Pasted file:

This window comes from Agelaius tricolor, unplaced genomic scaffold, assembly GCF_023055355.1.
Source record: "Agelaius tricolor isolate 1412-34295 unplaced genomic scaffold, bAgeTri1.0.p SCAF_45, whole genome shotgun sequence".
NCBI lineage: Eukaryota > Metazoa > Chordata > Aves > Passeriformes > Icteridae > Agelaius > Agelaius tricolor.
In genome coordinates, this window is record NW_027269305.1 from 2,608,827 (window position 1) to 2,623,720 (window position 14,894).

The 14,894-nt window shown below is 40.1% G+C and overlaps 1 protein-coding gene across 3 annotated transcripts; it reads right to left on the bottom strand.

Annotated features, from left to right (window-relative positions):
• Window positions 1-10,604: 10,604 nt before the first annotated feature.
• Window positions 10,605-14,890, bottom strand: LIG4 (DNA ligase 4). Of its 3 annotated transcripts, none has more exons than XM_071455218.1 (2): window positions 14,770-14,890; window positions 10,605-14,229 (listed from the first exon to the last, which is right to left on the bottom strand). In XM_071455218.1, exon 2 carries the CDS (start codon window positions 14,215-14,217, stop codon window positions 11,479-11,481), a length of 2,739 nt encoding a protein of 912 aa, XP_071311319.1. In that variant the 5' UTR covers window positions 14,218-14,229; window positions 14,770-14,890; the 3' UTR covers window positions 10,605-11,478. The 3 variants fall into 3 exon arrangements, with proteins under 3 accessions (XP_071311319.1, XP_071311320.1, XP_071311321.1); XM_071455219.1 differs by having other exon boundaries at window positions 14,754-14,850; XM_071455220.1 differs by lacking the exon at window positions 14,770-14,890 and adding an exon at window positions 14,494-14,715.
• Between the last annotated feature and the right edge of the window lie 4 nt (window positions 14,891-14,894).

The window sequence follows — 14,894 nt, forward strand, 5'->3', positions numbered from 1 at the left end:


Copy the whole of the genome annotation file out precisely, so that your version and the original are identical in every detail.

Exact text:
This window comes from Agelaius tricolor, unplaced genomic scaffold, assembly GCF_023055355.1.
Source record: "Agelaius tricolor isolate 1412-34295 unplaced genomic scaffold, bAgeTri1.0.p SCAF_45, whole genome shotgun sequence".
NCBI lineage: Eukaryota > Metazoa > Chordata > Aves > Passeriformes > Icteridae > Agelaius > Agelaius tricolor.
In genome coordinates, this window is record NW_027269305.1 from 2,608,827 (window position 1) to 2,623,720 (window position 14,894).

The 14,894-nt window shown below is 40.1% G+C and overlaps 1 protein-coding gene across 3 annotated transcripts; it reads right to left on the bottom strand.

Annotated features, from left to right (window-relative positions):
• Window positions 1-10,604: 10,604 nt before the first annotated feature.
• Window positions 10,605-14,890, bottom strand: LIG4 (DNA ligase 4). Of its 3 annotated transcripts, none has more exons than XM_071455218.1 (2): window positions 14,770-14,890; window positions 10,605-14,229 (listed from the first exon to the last, which is right to left on the bottom strand). In XM_071455218.1, exon 2 carries the CDS (start codon window positions 14,215-14,217, stop codon window positions 11,479-11,481), a length of 2,739 nt encoding a protein of 912 aa, XP_071311319.1. In that variant the 5' UTR covers window positions 14,218-14,229; window positions 14,770-14,890; the 3' UTR covers window positions 10,605-11,478. The 3 variants fall into 3 exon arrangements, with proteins under 3 accessions (XP_071311319.1, XP_071311320.1, XP_071311321.1); XM_071455219.1 differs by having other exon boundaries at window positions 14,754-14,850; XM_071455220.1 differs by lacking the exon at window positions 14,770-14,890 and adding an exon at window positions 14,494-14,715.
• Between the last annotated feature and the right edge of the window lie 4 nt (window positions 14,891-14,894).

The window sequence follows — 14,894 nt, forward strand, 5'->3', positions numbered from 1 at the left end: